This morning, we eagerly awaited their return and, as usual, it was wonderful to watch. Each host family pulled up and kids piled out. Photos, hugs, long good-byes, you would think we had been here for weeks! The kids bubbled on to the bus. Michael and Greg had been up early mucking out the goat pens, and arrived all smiles, pulling their suitcases in a big wagon. Emily and Kate slept on a heated Tempurpedic mattress. (Similar to what we enjoyed at the Sandhiller…) Callia and Maria had Caramel Dutch Babies for breakfast. Obie and Kevin arrived with warm, homemade cinnamon rolls. (Again, similar to our breakfast at the Sandhiller…) Chris and Joey stayed with amateur paleontologists, complete with a museum in the basement; Cait, Tatianah and Lauren stayed in a HUGE house; Sofia and Blaise had their own PINK bathroom; and Sarah F. and Greer were up early to play bocce ball in the yard.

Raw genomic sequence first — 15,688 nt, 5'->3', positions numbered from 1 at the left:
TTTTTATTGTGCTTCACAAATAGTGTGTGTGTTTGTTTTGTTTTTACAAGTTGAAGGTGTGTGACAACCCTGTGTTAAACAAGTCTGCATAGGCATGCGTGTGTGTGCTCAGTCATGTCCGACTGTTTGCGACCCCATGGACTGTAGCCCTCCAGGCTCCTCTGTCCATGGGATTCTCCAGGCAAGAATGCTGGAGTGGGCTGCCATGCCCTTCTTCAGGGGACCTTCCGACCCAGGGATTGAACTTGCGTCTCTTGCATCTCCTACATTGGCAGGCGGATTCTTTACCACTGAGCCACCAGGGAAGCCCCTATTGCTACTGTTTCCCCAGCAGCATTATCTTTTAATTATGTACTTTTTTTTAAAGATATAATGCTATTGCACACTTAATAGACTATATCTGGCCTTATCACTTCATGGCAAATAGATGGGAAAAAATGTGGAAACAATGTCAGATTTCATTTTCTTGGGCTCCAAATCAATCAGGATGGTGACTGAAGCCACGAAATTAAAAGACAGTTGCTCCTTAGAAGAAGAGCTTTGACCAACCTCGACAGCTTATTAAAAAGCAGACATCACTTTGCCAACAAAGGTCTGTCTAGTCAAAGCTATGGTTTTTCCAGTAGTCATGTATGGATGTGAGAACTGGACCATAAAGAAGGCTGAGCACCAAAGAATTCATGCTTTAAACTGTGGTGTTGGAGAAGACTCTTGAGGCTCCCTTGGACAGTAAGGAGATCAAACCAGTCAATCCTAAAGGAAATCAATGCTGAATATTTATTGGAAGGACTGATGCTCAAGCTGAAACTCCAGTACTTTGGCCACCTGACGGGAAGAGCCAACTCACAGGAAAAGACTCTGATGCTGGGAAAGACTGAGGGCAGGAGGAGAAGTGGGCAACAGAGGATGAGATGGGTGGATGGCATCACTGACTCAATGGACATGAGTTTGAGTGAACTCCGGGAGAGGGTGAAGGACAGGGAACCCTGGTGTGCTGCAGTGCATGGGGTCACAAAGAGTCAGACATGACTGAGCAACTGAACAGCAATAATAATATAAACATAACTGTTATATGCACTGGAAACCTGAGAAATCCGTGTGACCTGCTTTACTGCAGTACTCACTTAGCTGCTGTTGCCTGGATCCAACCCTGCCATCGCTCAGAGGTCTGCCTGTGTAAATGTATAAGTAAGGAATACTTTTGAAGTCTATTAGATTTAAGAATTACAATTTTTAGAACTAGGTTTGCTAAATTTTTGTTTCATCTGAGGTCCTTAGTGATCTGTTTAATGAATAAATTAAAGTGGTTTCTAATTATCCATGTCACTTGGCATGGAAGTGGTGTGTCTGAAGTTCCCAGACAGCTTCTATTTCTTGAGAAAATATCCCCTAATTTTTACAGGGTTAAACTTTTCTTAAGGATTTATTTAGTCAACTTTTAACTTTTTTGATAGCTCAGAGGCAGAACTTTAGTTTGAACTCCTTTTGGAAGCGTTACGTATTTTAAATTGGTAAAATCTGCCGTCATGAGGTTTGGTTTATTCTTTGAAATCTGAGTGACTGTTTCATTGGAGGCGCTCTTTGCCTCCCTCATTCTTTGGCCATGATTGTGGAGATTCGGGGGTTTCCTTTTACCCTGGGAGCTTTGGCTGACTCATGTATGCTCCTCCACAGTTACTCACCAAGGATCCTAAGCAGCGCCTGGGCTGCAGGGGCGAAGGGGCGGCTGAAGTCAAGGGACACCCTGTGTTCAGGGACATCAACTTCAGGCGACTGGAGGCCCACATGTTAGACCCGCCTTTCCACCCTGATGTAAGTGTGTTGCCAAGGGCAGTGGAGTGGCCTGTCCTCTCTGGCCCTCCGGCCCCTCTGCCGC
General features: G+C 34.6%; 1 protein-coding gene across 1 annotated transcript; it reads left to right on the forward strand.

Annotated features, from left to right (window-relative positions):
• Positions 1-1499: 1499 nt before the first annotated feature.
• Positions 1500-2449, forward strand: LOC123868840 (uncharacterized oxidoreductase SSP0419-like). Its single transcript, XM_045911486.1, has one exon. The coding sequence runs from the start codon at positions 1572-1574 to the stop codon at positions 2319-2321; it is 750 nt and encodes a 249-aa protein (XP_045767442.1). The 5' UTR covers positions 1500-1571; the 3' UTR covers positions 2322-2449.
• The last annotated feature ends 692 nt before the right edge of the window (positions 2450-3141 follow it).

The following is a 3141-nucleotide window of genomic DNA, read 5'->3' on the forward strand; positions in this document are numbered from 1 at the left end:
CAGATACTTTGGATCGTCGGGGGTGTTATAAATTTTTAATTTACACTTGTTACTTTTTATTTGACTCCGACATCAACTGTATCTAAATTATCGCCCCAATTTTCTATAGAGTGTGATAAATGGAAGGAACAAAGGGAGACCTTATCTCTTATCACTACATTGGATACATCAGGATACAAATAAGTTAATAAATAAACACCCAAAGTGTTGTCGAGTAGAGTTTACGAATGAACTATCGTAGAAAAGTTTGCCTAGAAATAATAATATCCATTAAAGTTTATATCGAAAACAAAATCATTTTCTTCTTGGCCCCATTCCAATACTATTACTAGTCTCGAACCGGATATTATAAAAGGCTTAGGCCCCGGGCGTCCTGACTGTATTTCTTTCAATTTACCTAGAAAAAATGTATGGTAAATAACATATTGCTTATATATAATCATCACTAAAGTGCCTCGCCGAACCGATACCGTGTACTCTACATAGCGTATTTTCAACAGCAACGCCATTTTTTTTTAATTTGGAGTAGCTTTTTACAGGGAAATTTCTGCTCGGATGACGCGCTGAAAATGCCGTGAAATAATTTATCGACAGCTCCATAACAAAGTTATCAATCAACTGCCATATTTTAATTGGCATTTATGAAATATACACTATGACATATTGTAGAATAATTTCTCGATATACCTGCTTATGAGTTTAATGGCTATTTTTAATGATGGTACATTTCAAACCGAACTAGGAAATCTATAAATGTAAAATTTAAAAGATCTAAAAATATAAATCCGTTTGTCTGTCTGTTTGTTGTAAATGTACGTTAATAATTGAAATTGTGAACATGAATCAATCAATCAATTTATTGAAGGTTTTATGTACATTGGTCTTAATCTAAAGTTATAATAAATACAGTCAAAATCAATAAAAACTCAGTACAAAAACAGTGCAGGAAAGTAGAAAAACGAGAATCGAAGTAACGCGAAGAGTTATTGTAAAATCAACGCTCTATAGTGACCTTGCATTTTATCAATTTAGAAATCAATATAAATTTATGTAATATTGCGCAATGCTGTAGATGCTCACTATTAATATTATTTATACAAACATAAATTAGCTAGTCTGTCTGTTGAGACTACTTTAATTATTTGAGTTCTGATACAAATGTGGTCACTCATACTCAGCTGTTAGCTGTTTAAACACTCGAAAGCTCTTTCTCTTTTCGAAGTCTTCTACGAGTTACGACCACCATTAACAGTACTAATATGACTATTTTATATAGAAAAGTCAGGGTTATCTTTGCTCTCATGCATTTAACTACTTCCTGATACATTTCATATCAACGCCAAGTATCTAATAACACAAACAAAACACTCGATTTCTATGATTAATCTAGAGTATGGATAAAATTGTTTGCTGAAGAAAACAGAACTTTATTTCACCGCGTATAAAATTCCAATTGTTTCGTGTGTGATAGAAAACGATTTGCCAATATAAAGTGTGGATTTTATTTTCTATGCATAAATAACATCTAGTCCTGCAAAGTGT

The day has flown by, with homework, journal writing, playing, napping, and lunch at the Country Buffet in Cheyenne. I am happy, and somewhat shocked to report that GREEN BEANS were the entrée of choice. Followed by lots of bread, mac and cheese, fried chicken, the occasional meat loaf, and more bread. All followed by ice cream, of course! Combine all of that with the amount of snacks we have on the bus (thank you, parents!) and you can see that we are not going hungry.
Homework is progressing nicely. Lauren is doing an environmental study of plastics. Larissa is reading “Hamlet,” and Paige, “Cyrano de Bergerac.” Kevin is studying Attila the Hun and the Romans. Sarah R. now knows all about “I before E, except after C.” Cait has taken a test on the skeletal system, and Joey completed a math test. I’m not sure this really falls into the “homework” category, but Caden and Logan devised a very clever phone system on the bus using the sleeves of their windbreakers as communication tubes.
We’re heading into Casper. Everyone is healthy, happy and we’re having a great time. Wish you were here!!